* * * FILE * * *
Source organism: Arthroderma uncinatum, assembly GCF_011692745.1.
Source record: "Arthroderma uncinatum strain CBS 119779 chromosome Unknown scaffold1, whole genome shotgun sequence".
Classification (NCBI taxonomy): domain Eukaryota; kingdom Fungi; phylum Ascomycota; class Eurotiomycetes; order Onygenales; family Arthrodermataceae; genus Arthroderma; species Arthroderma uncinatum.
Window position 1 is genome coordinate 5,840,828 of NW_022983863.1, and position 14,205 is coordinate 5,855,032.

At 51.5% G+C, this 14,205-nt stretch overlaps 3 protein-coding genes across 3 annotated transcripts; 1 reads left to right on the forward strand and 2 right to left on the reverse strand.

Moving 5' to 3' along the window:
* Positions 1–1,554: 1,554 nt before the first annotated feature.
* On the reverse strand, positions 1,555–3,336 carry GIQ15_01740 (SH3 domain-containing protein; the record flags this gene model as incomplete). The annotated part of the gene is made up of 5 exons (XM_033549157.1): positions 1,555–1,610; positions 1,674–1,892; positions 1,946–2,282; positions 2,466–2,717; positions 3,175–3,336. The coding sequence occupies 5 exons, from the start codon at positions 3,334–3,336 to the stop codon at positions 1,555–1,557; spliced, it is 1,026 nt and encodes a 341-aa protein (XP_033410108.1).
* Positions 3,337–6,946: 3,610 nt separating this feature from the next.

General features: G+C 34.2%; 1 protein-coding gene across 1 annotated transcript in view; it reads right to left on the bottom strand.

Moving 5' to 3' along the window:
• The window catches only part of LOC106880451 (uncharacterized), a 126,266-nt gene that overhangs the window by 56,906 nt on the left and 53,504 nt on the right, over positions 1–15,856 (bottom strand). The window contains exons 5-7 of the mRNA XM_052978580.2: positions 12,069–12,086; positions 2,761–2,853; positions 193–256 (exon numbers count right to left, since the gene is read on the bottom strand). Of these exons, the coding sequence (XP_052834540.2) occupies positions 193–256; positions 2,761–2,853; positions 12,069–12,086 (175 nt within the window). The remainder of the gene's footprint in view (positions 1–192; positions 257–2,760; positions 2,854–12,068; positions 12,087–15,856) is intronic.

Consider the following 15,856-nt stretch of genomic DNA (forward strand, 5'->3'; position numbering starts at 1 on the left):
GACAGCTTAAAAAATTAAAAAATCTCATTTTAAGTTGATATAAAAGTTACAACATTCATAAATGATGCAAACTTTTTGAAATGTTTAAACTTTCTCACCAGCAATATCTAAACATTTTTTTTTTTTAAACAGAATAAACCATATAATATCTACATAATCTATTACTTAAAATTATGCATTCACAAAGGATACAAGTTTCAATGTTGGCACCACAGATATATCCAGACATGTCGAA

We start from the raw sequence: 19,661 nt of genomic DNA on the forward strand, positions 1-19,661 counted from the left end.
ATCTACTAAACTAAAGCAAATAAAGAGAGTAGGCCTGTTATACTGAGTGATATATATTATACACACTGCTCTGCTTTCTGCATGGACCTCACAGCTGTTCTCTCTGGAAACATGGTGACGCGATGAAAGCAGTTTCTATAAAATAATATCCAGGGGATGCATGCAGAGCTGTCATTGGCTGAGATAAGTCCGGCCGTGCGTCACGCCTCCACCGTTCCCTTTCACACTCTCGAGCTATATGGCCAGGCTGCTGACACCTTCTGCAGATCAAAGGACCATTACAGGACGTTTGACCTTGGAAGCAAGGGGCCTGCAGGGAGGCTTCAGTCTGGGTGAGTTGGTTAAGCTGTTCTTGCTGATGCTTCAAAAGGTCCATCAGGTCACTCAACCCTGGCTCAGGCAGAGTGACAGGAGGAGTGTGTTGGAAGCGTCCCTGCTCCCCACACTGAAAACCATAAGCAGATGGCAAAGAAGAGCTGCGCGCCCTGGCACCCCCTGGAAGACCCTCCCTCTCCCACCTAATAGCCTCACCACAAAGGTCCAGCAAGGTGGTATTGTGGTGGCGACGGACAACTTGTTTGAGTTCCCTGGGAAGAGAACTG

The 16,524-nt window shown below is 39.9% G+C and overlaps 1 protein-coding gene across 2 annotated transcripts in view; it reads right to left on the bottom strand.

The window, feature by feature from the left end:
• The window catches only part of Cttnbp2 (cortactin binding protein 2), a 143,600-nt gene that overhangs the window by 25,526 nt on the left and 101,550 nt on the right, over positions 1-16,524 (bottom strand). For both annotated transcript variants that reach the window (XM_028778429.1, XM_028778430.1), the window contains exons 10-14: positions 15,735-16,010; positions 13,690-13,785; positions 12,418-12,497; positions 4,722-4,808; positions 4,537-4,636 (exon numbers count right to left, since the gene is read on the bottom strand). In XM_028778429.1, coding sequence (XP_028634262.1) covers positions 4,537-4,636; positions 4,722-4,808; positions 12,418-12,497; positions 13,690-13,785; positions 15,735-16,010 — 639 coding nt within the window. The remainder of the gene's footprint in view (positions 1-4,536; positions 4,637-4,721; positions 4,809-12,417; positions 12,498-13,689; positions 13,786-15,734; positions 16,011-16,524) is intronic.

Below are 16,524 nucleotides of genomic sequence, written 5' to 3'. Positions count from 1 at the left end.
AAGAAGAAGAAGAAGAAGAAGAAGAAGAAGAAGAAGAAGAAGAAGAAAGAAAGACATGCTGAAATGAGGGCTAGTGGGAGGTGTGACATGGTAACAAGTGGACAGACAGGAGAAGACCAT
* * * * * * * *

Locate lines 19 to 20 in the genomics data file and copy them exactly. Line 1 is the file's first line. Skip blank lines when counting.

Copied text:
• The window catches only part of Cttnbp2 (cortactin binding protein 2), a 143,600-nt gene that overhangs the window by 25,526 nt on the left and 101,550 nt on the right, over positions 1-16,524 (bottom strand). For both annotated transcript variants that reach the window (XM_028778429.1, XM_028778430.1), the window contains exons 10-14: positions 15,735-16,010; positions 13,690-13,785; positions 12,418-12,497; positions 4,722-4,808; positions 4,537-4,636 (exon numbers count right to left, since the gene is read on the bottom strand). In XM_028778429.1, coding sequence (XP_028634262.1) covers positions 4,537-4,636; positions 4,722-4,808; positions 12,418-12,497; positions 13,690-13,785; positions 15,735-16,010 — 639 coding nt within the window. The remainder of the gene's footprint in view (positions 1-4,536; positions 4,637-4,721; positions 4,809-12,417; positions 12,498-13,689; positions 13,786-15,734; positions 16,011-16,524) is intronic.

Below are 16,524 nucleotides of genomic sequence, written 5' to 3'. Positions count from 1 at the left end.